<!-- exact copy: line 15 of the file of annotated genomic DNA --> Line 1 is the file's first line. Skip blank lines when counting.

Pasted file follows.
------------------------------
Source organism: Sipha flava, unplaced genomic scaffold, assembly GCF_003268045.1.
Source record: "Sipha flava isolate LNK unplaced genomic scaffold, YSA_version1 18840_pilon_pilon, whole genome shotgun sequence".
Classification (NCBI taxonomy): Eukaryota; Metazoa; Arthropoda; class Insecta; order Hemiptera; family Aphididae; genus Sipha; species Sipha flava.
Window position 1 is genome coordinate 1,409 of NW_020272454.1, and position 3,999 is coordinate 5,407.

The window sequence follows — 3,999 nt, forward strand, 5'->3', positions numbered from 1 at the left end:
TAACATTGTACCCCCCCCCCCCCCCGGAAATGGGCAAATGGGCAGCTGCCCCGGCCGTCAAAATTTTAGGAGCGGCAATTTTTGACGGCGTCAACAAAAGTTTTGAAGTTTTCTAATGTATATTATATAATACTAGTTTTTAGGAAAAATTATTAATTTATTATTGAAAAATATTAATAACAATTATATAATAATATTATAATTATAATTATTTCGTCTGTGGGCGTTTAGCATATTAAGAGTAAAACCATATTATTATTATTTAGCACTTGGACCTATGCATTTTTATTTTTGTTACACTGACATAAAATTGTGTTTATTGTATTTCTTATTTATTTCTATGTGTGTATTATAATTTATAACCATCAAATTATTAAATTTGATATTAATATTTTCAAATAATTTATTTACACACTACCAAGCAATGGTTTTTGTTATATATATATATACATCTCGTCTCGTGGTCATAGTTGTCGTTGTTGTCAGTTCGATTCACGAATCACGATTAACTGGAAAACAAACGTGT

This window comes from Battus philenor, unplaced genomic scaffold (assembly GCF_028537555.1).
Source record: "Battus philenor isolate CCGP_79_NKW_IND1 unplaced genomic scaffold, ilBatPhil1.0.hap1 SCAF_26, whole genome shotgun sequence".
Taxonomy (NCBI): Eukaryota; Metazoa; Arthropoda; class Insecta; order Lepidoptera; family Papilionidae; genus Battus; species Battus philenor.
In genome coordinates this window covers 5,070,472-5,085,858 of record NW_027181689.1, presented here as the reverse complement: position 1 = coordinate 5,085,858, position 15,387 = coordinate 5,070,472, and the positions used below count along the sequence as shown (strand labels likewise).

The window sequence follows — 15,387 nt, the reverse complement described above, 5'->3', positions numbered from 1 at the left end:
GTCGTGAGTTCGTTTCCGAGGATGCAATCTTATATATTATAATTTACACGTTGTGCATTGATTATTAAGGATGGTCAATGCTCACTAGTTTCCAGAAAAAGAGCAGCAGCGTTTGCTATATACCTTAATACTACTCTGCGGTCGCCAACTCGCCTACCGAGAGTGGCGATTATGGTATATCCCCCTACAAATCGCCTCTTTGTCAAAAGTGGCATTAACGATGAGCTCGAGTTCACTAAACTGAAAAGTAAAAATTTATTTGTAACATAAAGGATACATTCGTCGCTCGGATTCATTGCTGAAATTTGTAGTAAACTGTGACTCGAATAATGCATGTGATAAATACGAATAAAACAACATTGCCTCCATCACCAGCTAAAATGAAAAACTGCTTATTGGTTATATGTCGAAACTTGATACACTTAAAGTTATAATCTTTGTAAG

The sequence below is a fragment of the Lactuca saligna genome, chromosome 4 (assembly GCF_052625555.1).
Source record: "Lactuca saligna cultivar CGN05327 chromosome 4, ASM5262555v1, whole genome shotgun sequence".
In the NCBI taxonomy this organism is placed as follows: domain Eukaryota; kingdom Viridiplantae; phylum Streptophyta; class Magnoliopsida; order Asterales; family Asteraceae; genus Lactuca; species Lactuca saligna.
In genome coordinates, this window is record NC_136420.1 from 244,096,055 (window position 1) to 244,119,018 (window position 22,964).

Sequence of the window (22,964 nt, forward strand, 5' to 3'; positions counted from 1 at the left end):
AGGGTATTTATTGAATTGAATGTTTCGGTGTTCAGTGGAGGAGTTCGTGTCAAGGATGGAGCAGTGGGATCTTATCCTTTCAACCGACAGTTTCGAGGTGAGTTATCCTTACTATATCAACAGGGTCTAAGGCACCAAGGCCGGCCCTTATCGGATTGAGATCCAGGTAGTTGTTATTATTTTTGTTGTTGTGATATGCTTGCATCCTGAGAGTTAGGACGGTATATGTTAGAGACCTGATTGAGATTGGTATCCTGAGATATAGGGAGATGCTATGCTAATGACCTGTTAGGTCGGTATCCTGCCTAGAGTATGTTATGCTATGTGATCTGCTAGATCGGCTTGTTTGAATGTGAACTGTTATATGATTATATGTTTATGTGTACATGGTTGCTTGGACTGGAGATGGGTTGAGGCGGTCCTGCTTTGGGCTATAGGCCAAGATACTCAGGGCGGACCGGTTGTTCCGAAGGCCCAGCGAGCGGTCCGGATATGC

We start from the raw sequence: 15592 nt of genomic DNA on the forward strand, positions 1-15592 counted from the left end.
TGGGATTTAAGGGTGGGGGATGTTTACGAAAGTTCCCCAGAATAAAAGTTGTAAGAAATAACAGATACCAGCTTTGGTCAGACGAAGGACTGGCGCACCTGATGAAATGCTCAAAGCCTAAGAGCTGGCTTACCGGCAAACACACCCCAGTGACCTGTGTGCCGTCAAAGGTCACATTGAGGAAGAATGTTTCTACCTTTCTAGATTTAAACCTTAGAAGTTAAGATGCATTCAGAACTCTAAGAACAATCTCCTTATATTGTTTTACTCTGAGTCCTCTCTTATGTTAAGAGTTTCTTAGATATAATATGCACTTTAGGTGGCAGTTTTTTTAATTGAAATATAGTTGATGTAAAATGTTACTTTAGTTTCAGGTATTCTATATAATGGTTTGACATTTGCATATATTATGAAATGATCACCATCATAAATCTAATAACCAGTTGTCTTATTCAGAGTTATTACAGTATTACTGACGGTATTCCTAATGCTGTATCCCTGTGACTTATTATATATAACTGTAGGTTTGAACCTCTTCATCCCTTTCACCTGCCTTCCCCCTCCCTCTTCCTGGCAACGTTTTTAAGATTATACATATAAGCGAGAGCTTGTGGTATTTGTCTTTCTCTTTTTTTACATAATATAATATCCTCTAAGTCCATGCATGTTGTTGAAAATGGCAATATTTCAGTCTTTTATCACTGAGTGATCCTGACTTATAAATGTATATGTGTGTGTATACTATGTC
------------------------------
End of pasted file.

In the NCBI taxonomy this organism is placed as follows: domain Eukaryota; kingdom Viridiplantae; phylum Streptophyta; class Magnoliopsida; order Asterales; family Asteraceae; genus Lactuca; species Lactuca saligna.